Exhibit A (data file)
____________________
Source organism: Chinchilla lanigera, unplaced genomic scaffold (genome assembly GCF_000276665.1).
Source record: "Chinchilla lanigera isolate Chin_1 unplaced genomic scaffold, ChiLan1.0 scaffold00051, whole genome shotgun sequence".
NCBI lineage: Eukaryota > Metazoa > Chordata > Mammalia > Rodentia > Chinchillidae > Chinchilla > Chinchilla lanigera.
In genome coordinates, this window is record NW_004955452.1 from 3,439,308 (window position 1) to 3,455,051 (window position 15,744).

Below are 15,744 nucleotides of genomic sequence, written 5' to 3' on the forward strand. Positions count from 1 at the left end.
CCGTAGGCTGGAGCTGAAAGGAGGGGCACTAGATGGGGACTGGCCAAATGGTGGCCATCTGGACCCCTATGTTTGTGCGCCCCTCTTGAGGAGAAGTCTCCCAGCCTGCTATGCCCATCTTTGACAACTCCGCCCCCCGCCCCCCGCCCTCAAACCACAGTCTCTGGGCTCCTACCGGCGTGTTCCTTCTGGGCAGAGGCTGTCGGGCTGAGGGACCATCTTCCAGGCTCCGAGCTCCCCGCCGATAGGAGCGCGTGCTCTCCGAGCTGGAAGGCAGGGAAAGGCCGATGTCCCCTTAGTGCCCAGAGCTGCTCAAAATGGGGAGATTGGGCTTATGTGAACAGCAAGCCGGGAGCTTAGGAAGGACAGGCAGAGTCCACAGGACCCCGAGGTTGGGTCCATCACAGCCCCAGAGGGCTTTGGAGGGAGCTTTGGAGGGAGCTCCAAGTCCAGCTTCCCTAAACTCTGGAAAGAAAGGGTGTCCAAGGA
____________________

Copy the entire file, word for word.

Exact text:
Source organism: Chinchilla lanigera, unplaced genomic scaffold (genome assembly GCF_000276665.1).
Source record: "Chinchilla lanigera isolate Chin_1 unplaced genomic scaffold, ChiLan1.0 scaffold00051, whole genome shotgun sequence".
NCBI lineage: Eukaryota > Metazoa > Chordata > Mammalia > Rodentia > Chinchillidae > Chinchilla > Chinchilla lanigera.
In genome coordinates, this window is record NW_004955452.1 from 3,439,308 (window position 1) to 3,455,051 (window position 15,744).

Below are 15,744 nucleotides of genomic sequence, written 5' to 3' on the forward strand. Positions count from 1 at the left end.
CCGTAGGCTGGAGCTGAAAGGAGGGGCACTAGATGGGGACTGGCCAAATGGTGGCCATCTGGACCCCTATGTTTGTGCGCCCCTCTTGAGGAGAAGTCTCCCAGCCTGCTATGCCCATCTTTGACAACTCCGCCCCCCGCCCCCCGCCCTCAAACCACAGTCTCTGGGCTCCTACCGGCGTGTTCCTTCTGGGCAGAGGCTGTCGGGCTGAGGGACCATCTTCCAGGCTCCGAGCTCCCCGCCGATAGGAGCGCGTGCTCTCCGAGCTGGAAGGCAGGGAAAGGCCGATGTCCCCTTAGTGCCCAGAGCTGCTCAAAATGGGGAGATTGGGCTTATGTGAACAGCAAGCCGGGAGCTTAGGAAGGACAGGCAGAGTCCACAGGACCCCGAGGTTGGGTCCATCACAGCCCCAGAGGGCTTTGGAGGGAGCTTTGGAGGGAGCTCCAAGTCCAGCTTCCCTAAACTCTGGAAAGAAAGGGTGTCCAAGGA